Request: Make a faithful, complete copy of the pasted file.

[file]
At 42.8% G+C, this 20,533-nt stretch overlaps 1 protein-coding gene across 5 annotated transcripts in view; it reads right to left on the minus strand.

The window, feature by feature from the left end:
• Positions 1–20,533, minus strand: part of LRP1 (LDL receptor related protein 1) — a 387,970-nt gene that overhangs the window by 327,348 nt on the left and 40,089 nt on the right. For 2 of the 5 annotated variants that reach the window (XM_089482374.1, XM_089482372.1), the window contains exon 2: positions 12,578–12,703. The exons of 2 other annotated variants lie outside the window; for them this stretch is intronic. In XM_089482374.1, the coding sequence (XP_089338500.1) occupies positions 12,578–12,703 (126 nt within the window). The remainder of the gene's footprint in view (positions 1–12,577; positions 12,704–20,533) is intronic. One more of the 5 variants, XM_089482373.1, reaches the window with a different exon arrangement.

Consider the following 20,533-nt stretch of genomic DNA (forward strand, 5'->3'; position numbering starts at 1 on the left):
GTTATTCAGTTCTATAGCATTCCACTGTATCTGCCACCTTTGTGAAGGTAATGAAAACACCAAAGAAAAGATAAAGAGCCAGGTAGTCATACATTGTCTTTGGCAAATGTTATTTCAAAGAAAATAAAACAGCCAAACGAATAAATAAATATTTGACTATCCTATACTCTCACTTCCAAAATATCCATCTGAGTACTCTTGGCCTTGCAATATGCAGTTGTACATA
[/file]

At 42.8% G+C, this 20,533-nt stretch overlaps 1 protein-coding gene across 5 annotated transcripts in view; it reads right to left on the minus strand.

The window, feature by feature from the left end:
• Positions 1–20,533, minus strand: part of LRP1 (LDL receptor related protein 1) — a 387,970-nt gene that overhangs the window by 327,348 nt on the left and 40,089 nt on the right. For 2 of the 5 annotated variants that reach the window (XM_089482374.1, XM_089482372.1), the window contains exon 2: positions 12,578–12,703. The exons of 2 other annotated variants lie outside the window; for them this stretch is intronic. In XM_089482374.1, the coding sequence (XP_089338500.1) occupies positions 12,578–12,703 (126 nt within the window). The remainder of the gene's footprint in view (positions 1–12,577; positions 12,704–20,533) is intronic. One more of the 5 variants, XM_089482373.1, reaches the window with a different exon arrangement.

Consider the following 20,533-nt stretch of genomic DNA (forward strand, 5'->3'; position numbering starts at 1 on the left):
GTTATTCAGTTCTATAGCATTCCACTGTATCTGCCACCTTTGTGAAGGTAATGAAAACACCAAAGAAAAGATAAAGAGCCAGGTAGTCATACATTGTCTTTGGCAAATGTTATTTCAAAGAAAATAAAACAGCCAAACGAATAAATAAATATTTGACTATCCTATACTCTCACTTCCAAAATATCCATCTGAGTACTCTTGGCCTTGCAATATGCAGTTGTACATA